This theory claims that there are warnings encoded in the Judeo-Christian Bible, which concern future catastrophes, including the assassinations of Lincoln and JFK, 9/11, the end of the world, the identity of the Antichrist, the location from which the Antichrist will rise to prominence, etc.
The code is based on equidistant letters in the Hebrew translation of the Old and the Koine Greek translation of the New Testaments. The most impressive support for it is that the Bible Code was suggested by Sir Isaac Newton himself. He hypothesized the equidistant letters, and attempted to decipher some prophecies using the Hebrew Bible, but had to begin at random places throughout the book. But the letters have proven to be encoded so far apart that Newton could not decipher any meaningful messages.
Newton was not the first. No history of the code has been found prior to Bachya ben Asher, a 1200s Spanish rabbi, who came up with one 4-letter example, which stated the zero point of the Hebrew calendar.
Aside from that example, there are almost no known decryptions of biblical text before the mid-20th Century. Newton gave up, and the theory dwindled until the advent of the supercomputer. Computers can decipher the messages using brute force, and it is a fact that messages exist in random places, using random letter distances, throughout the Bible. Skeptics cannot deny this, but that have denied that the messages mean anything relevant to reality.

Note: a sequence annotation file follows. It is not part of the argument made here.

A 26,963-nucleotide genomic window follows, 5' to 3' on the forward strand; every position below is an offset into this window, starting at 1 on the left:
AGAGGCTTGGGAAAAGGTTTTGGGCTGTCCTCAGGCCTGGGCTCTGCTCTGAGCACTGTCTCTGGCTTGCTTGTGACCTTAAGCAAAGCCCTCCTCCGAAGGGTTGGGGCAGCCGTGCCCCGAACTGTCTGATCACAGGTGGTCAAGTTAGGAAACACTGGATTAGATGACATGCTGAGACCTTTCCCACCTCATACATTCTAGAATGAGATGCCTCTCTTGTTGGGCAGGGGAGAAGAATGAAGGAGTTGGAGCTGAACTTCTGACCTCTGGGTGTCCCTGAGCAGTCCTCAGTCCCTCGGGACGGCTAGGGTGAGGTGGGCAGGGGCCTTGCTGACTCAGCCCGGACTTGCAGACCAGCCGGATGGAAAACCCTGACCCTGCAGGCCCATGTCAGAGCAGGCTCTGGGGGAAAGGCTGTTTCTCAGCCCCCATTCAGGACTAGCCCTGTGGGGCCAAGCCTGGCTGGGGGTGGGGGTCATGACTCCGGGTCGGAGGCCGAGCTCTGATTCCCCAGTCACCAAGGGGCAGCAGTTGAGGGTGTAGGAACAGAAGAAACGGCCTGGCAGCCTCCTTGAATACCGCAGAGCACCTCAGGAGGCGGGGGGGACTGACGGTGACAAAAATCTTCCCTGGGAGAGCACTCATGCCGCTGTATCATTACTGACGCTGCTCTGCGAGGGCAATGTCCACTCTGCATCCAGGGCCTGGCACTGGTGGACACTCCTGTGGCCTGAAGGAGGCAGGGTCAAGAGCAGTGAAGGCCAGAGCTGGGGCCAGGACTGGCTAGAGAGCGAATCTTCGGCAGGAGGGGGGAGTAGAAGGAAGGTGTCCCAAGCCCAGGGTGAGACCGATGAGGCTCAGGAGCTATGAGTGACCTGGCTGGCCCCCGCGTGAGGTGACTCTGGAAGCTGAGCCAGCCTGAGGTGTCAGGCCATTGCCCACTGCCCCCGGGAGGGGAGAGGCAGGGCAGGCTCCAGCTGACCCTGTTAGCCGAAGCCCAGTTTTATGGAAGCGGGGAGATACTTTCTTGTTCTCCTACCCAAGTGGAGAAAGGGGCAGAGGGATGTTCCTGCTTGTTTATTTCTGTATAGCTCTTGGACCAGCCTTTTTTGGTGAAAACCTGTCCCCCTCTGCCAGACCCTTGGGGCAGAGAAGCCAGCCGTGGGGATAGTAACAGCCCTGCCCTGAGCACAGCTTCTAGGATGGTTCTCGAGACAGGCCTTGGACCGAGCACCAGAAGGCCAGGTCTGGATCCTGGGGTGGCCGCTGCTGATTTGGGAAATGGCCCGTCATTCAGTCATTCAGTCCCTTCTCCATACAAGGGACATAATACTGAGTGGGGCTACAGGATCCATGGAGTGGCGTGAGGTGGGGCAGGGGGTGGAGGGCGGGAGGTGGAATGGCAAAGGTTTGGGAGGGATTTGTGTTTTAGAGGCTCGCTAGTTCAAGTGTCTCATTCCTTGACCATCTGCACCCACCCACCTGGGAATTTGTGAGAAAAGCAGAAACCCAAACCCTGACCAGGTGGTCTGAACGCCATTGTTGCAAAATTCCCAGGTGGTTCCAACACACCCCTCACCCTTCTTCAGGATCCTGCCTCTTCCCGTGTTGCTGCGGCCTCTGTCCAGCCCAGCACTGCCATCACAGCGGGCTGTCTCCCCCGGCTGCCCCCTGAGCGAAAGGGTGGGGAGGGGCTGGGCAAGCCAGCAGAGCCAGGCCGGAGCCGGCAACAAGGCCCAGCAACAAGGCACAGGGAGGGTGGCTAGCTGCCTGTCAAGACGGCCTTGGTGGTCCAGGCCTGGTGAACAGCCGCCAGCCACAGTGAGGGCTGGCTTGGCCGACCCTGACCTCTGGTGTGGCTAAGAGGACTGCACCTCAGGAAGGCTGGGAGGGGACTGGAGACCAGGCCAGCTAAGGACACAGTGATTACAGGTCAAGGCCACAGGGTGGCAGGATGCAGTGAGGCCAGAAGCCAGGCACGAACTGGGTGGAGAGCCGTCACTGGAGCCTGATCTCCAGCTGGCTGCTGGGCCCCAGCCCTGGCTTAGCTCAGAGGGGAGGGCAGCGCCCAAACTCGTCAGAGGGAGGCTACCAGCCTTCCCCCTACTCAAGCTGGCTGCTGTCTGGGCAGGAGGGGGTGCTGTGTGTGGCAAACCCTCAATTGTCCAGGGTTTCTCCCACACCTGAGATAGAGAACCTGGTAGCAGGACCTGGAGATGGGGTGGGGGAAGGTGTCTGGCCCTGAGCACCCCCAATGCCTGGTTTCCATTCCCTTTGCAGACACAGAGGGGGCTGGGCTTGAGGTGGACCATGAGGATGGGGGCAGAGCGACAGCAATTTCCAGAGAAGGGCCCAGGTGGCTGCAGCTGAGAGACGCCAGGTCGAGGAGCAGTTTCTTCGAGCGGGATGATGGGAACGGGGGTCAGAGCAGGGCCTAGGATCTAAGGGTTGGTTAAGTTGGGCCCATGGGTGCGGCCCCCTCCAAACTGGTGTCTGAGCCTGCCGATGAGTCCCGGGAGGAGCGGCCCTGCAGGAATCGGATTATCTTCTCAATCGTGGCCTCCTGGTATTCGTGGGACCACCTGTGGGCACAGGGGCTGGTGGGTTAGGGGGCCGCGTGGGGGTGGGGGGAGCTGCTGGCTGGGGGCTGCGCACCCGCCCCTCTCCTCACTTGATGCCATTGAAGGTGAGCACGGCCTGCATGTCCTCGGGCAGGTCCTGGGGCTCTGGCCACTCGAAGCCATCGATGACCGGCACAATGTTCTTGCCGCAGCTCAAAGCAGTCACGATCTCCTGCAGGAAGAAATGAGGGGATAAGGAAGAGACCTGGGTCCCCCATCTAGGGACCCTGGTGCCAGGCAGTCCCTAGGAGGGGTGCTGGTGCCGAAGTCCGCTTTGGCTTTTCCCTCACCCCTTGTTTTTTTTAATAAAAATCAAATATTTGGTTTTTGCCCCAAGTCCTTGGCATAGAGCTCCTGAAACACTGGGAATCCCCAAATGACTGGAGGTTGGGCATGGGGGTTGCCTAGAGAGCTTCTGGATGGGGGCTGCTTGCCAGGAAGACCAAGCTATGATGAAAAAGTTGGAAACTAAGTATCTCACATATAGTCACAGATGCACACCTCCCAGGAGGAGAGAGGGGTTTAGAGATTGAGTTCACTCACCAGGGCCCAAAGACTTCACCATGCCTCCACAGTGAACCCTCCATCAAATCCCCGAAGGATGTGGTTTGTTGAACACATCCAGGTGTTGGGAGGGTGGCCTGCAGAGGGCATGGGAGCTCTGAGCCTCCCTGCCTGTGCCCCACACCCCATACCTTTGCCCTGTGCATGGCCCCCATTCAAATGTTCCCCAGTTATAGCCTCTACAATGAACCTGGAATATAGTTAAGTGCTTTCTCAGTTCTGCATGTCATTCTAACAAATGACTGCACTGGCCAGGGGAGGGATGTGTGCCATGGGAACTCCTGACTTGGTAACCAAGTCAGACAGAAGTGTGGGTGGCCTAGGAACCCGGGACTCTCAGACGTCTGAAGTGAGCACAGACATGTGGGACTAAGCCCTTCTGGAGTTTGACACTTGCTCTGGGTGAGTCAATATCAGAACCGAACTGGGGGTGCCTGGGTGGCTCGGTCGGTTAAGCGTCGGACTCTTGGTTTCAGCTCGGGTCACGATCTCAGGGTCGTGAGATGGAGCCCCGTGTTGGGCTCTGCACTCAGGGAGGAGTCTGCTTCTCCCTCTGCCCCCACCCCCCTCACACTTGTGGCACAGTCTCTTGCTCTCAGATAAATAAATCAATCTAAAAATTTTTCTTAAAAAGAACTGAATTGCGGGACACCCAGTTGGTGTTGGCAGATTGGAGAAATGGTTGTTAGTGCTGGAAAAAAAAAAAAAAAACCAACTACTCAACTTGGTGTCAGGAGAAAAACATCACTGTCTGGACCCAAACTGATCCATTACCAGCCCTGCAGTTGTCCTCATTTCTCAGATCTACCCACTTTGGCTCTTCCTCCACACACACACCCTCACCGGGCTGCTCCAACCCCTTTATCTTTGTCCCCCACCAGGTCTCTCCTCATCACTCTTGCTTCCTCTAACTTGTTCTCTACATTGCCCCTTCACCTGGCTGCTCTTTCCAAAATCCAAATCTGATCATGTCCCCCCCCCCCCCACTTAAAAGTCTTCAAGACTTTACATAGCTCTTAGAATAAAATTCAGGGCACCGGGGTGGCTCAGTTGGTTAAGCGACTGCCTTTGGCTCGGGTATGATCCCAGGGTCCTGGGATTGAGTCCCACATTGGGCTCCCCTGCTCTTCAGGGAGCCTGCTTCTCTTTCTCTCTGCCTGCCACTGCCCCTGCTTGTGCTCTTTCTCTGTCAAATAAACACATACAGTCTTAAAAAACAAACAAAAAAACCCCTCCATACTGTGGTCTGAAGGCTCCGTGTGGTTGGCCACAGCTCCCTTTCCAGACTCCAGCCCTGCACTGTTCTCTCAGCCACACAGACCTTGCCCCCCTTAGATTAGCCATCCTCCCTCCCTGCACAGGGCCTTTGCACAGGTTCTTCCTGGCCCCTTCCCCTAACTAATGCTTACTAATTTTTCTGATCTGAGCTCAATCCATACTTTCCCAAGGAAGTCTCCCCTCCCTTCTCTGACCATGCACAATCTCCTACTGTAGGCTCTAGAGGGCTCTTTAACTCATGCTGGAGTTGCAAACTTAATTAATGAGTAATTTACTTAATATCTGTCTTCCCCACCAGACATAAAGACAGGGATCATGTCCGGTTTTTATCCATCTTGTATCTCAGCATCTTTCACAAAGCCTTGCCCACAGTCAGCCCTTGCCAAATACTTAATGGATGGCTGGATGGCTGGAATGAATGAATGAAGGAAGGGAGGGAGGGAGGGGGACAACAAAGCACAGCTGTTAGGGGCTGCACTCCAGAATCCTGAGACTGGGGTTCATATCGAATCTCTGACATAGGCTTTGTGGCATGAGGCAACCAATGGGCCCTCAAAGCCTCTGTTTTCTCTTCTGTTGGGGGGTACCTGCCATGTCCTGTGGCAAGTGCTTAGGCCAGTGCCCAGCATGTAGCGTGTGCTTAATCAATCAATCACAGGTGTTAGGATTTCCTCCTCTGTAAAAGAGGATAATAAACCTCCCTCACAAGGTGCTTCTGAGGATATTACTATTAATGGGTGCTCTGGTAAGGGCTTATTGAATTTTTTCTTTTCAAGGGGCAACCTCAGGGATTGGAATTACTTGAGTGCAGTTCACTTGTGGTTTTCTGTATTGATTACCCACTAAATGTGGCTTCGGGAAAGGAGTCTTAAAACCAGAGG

The sheer presence of even one of these coded messages seems to prove that the theory is sound, but no good conspiracy theory is ever proved or disproved so easily. There are documented decryptions of very detailed 9/11 prophecies, including phrases such as “twin towers,” “destroyed,” “airplanes,” “two,” “bin Laden,” “al-Qaeda,” “Pentagon,” even “Shanksville,” and the exact date, “11 September 2001.” Rumors that the times, to the minute, of the airplanes’ impact into the WTC are so far unsubstantiated.
But there are similarly detailed decryptions of Lincoln’s and JFK’s assassinations, including Booth and Oswald, respectively, the locations, “gunshot,” “from above,” and even “conspiracy.”
The primary criticism of the Bible Code’s authenticity is the fact that no future events have so far been decrypted, thus leading to an attempted prevention. The argument against this is that no one would have known to look for 9/11 prophecies without knowing it would occur.
But the most damning criticism is the argument that the Bible Code is an excellent example of “information theory,” which states that if a brute force search is performed on a finite grid of letters, sooner or later, it will turn up patterns that spell out information. This was tested on Moby Dick, chosen at random, which succeeded in prophesying the assassinations of both Yitzhak Rabin and Anwar al Sadat.
Believers of the conspiracy theory argue that brute force will turn up information, but that the probability that this information, in so small a space, would be patterned into any meaningful context is just too minute. The Moby Dick example has thus been criticized as not being as detailed as any of the Bible Code decryptions, and this is true.
If the Bible Code is ever proved to be true, believers declare, it will prove the existence of the Judeo-Christian God, as no committee of humans could perform such a literary feat.